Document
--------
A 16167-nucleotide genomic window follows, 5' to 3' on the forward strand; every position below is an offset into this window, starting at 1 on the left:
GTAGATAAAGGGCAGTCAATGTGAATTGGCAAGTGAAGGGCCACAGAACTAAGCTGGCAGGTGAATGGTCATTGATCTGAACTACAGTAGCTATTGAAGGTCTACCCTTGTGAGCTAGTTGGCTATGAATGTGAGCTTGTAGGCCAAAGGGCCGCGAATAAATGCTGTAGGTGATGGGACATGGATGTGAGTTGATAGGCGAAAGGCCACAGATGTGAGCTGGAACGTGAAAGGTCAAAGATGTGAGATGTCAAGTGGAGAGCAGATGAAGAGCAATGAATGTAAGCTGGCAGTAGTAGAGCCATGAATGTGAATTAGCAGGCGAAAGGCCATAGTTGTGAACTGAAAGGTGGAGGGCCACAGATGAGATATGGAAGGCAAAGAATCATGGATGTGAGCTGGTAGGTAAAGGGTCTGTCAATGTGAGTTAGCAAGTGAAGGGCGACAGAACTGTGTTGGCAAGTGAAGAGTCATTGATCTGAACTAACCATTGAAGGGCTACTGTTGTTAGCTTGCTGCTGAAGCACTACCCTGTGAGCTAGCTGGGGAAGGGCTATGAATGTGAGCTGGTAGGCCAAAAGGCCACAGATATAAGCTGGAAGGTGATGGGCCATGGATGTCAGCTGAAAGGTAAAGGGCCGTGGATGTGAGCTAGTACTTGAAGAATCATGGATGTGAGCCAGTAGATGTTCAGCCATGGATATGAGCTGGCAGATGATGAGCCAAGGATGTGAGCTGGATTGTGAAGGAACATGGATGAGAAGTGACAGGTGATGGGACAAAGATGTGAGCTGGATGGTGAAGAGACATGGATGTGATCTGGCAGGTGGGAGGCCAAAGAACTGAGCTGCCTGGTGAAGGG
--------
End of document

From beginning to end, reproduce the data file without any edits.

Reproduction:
A 16167-nucleotide genomic window follows, 5' to 3' on the forward strand; every position below is an offset into this window, starting at 1 on the left:
GTAGATAAAGGGCAGTCAATGTGAATTGGCAAGTGAAGGGCCACAGAACTAAGCTGGCAGGTGAATGGTCATTGATCTGAACTACAGTAGCTATTGAAGGTCTACCCTTGTGAGCTAGTTGGCTATGAATGTGAGCTTGTAGGCCAAAGGGCCGCGAATAAATGCTGTAGGTGATGGGACATGGATGTGAGTTGATAGGCGAAAGGCCACAGATGTGAGCTGGAACGTGAAAGGTCAAAGATGTGAGATGTCAAGTGGAGAGCAGATGAAGAGCAATGAATGTAAGCTGGCAGTAGTAGAGCCATGAATGTGAATTAGCAGGCGAAAGGCCATAGTTGTGAACTGAAAGGTGGAGGGCCACAGATGAGATATGGAAGGCAAAGAATCATGGATGTGAGCTGGTAGGTAAAGGGTCTGTCAATGTGAGTTAGCAAGTGAAGGGCGACAGAACTGTGTTGGCAAGTGAAGAGTCATTGATCTGAACTAACCATTGAAGGGCTACTGTTGTTAGCTTGCTGCTGAAGCACTACCCTGTGAGCTAGCTGGGGAAGGGCTATGAATGTGAGCTGGTAGGCCAAAAGGCCACAGATATAAGCTGGAAGGTGATGGGCCATGGATGTCAGCTGAAAGGTAAAGGGCCGTGGATGTGAGCTAGTACTTGAAGAATCATGGATGTGAGCCAGTAGATGTTCAGCCATGGATATGAGCTGGCAGATGATGAGCCAAGGATGTGAGCTGGATTGTGAAGGAACATGGATGAGAAGTGACAGGTGATGGGACAAAGATGTGAGCTGGATGGTGAAGAGACATGGATGTGATCTGGCAGGTGGGAGGCCAAAGAACTGAGCTGCCTGGTGAAGGG